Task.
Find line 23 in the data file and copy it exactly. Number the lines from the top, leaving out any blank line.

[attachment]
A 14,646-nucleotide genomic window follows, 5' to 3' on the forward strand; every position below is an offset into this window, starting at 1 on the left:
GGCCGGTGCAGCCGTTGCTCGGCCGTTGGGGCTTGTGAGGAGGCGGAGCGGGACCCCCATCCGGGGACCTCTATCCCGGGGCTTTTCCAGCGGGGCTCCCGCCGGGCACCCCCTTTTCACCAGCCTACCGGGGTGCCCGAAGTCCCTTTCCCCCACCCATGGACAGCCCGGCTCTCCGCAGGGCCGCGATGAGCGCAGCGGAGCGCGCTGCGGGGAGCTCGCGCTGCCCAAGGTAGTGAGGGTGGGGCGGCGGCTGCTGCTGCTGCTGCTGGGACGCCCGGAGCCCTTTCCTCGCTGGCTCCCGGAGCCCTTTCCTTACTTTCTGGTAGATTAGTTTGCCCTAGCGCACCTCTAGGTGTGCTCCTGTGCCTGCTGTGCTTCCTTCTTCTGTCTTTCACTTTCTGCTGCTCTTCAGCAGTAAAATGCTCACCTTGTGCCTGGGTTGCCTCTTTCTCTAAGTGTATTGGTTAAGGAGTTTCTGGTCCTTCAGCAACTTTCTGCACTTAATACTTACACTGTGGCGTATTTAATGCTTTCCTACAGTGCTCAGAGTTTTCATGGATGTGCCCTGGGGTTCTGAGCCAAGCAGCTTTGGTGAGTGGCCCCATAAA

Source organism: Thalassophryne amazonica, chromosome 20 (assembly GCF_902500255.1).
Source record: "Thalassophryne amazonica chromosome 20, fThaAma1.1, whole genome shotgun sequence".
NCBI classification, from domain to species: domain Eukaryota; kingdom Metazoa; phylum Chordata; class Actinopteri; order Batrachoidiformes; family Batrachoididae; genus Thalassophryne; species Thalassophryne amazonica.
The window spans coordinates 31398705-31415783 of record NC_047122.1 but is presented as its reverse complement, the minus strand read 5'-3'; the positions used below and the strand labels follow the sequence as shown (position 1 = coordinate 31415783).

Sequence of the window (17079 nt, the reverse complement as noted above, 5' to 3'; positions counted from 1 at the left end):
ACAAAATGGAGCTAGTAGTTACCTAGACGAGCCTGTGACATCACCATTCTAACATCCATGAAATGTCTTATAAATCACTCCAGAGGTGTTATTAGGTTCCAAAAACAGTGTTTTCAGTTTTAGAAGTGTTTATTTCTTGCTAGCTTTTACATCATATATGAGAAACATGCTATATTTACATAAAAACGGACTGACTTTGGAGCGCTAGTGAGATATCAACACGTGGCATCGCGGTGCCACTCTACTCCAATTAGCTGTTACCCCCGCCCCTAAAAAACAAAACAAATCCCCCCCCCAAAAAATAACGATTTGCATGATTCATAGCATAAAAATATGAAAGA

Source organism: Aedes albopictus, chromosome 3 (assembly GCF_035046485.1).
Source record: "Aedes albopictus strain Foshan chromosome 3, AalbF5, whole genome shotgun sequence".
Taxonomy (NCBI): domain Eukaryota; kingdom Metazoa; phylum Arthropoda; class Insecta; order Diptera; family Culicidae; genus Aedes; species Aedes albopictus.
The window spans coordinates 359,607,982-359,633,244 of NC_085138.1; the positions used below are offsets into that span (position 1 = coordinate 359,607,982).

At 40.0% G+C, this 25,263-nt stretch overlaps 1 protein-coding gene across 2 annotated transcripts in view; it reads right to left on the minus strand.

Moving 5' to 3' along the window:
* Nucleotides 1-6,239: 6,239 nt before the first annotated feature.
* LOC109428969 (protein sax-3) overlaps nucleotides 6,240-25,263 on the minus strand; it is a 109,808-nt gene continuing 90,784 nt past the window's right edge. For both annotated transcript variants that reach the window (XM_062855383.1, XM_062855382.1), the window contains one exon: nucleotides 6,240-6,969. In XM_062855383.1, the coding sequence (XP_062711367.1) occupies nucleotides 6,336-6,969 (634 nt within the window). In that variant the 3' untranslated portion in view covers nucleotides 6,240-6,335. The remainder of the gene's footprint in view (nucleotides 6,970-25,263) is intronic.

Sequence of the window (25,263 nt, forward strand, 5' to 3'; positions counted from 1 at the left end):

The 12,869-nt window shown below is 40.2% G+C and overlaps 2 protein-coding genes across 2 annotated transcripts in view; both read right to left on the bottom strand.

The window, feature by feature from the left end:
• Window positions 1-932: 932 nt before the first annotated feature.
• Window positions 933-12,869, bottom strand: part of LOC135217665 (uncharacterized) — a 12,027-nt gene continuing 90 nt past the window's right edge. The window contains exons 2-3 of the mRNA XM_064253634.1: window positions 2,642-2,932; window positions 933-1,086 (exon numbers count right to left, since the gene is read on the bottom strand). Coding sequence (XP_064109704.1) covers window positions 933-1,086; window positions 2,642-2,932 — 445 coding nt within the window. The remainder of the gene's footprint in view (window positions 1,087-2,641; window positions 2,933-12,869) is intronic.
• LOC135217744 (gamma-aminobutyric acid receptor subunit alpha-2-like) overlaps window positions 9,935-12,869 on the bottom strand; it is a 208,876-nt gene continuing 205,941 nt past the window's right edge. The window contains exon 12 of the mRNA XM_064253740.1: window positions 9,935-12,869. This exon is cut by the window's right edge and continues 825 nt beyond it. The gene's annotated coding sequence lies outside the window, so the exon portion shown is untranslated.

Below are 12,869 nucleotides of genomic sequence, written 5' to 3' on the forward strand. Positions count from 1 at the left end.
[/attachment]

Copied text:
Below are 12,869 nucleotides of genomic sequence, written 5' to 3' on the forward strand. Positions count from 1 at the left end.